Henry Carpaneto – Voodoo Boogie
12 tracks / 66:23
A long path was traveled to produce Italian pianist’s Henry Carpaneto’s debut album, Voodoo Boogie. The journey started in New Orleans after a tour with famed blues guitarist Bryan Lee when the two of them headed into the studio to lay down the keyboards and Lee’s guitars and vocals. After two years, Lee sent the tracks along to Henry in Italy where the bass, drum, and saxophone tracks were recorded. The final three tracks were finished up in London with guest artists Otis Grand on guitar and Tony Coleman on the drums. The final results are very good, with a strong set of piano-driven blues that should please most blues fans.
Henry Carpaneto is the top blues pianist in Italy and is constantly working, but his reach extends beyond the European continent to the home of the blues in the United States. He appears at major festivals and shows across America, including recent gigs at the New Orleans Jazz Festival and the Blues Memphis Awards. He has worked with a fine group of solid musicians over the years including Guitar Ray & the Gamblers, Jerry Portnoy, Lea Gilmore, Sonny Rhodes, Paul Reddick, and Big Pete Pearson.
Voodoo Boogie comes in at well over and hour and is made up of eight songs written by Lee and four neat cover tunes. The first track is the original tune “Drinking and Thinking” with a heavy beat and a sweet guitar and piano intro. Lee has a very effective tenor voice to go along with his perfect guitar phrasing, and Carpaneto bangs out a complicated honkytonk piano part throughout. All of this is set over the rock-solid beat of the house band of Andrea Tassara on drums and Pietro Martinelli on the double bass.
Henry switches to the Wurlitzer for “My Brain is Gone” which is a well-written 12-bars blues track with jazz influences. Lee knows how to build a song as well as he plays the guitar, which is no small feat, and he and Carpaneto trade solos in this mid-tempo piece that will put a smile on your face. “Angel Child” brings Paolo Maffi’s saxophone into play on the album. This slow 12-bar blues song uses the age-old theme of lost love to good effect, and hearkens back to the transition of blues to rock in the mid 1950s.
The three London tracks feature classic big band blues leader and guitarist Otis Grand and B.B.King’s drummer, Tony Coleman. There is Louis Jordan’s jump blues classic “Caldonia,” so of course Maffi’s saxes are prominently featured as well as Grand’s red-hot leads. Another fine selection is B.B King’s “Rock Me Baby” and Lee does a respectable rendition of the Beale Street bluesman’s classic vocal sound as Coleman keeps time on his hi-hat.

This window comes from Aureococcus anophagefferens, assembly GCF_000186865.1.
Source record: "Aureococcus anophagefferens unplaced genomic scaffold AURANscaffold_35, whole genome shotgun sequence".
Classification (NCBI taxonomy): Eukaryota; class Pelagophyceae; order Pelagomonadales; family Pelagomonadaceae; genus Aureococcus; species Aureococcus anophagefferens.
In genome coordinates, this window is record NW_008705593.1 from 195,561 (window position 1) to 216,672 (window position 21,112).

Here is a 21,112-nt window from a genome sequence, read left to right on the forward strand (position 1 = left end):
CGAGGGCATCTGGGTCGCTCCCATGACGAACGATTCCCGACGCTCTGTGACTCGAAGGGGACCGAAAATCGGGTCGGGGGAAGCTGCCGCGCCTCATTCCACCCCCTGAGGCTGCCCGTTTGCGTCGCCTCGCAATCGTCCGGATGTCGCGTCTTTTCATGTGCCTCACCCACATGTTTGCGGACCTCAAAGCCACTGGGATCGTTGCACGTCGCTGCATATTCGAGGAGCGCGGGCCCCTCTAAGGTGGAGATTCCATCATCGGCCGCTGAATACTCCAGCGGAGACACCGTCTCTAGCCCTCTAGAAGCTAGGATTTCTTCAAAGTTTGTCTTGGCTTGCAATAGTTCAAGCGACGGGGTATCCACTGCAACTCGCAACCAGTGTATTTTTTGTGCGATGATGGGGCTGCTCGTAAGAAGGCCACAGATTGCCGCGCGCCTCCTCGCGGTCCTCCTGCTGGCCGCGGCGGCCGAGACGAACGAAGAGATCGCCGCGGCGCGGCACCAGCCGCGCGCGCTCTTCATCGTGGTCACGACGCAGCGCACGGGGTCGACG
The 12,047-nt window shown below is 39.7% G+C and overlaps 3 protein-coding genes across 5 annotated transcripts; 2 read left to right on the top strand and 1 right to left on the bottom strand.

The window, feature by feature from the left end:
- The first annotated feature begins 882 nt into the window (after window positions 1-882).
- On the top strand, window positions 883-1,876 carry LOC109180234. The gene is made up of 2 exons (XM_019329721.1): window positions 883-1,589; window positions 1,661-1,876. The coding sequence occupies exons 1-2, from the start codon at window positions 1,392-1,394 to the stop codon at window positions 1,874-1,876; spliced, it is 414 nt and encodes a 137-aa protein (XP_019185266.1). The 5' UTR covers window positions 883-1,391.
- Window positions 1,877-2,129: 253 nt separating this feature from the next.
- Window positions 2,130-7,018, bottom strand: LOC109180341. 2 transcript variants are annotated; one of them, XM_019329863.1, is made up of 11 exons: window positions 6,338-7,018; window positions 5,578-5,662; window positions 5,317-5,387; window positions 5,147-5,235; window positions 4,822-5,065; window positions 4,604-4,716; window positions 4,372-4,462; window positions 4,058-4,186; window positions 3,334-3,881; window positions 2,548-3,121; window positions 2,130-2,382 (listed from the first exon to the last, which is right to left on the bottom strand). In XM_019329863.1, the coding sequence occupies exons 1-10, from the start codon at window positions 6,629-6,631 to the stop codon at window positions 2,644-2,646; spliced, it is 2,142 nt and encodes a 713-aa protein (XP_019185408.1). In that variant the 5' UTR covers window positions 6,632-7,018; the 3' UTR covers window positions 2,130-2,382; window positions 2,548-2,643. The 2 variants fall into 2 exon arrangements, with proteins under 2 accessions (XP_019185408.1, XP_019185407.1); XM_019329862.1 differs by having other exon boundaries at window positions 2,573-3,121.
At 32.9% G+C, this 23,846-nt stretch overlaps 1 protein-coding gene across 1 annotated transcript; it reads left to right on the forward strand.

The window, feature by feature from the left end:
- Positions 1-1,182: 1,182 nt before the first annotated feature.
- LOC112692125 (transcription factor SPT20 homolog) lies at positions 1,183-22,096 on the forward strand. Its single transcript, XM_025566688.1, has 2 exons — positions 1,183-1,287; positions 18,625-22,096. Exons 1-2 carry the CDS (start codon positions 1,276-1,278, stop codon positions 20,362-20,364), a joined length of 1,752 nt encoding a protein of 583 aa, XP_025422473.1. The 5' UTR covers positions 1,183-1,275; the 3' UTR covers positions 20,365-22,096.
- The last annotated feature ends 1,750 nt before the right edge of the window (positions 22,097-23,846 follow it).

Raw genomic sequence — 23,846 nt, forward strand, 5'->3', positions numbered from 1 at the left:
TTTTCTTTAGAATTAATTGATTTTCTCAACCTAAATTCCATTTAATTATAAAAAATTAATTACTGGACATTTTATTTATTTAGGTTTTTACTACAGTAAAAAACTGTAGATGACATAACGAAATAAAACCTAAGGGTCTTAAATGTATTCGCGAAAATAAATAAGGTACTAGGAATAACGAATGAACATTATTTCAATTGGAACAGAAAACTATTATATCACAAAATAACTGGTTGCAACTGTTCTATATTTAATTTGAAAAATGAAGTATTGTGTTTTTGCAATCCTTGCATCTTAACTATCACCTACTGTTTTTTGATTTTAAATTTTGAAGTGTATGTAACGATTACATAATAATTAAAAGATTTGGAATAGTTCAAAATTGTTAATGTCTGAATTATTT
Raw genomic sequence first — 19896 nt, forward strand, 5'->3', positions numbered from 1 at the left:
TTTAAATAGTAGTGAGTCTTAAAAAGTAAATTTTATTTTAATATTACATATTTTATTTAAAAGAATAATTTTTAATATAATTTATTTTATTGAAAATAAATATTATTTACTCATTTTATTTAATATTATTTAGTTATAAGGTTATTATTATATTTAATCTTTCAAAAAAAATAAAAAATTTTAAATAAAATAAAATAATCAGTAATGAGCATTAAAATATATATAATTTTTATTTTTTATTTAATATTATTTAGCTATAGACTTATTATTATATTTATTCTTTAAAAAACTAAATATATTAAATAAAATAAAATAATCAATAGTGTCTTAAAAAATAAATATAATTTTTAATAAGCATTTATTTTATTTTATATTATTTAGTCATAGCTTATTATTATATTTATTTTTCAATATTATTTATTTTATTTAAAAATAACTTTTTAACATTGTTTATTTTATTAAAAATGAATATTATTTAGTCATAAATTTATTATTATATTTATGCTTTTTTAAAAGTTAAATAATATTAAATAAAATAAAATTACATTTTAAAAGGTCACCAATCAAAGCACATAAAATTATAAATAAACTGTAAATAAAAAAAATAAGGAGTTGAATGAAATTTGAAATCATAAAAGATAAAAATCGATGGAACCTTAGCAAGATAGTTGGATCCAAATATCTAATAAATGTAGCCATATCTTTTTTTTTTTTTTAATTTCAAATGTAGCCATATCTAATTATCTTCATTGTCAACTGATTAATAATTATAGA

Just to show you that Henry has a bit more in his bag than the blues, the band tears off a quick ditty, the Latin-themed “Mambo Mamma” which might not be the most politically correct tune in the world “She’s not fat, she’s just tall…” but it certainly is a fun song! They also throw a little boogie-woogie into the mix with “Turn Down the Noise,” which provides a nice break in the heavier blues action.
The album draws to a close with one last original, “Blind Man Love,” which is five minutes of slow-tempo juke joint glory. An old-time feel is attained through Lee’s dirty guitar (which features a fabulous solo) and Carpaneto’s saloon piano sound that benefits from a strong right hand. When the song is over do not pop the disc out right away, as there is a bonus track hidden at the end that provides one last taste of Henry’s piano magic.
Henry Carpaneto’s Voodoo Boogie is a testament to the value of hard work, perseverance, and good communication. It stands together as a singular body and does not sound like a mishmash of different pieces that were stuck together, which is a real danger with projects that were spread out like this one. Henry and Bryan can be proud of the work they did here, as the result is a solid set of piano-driven blues that is worthy of your valuable listening time and a bit of your hard-earned money.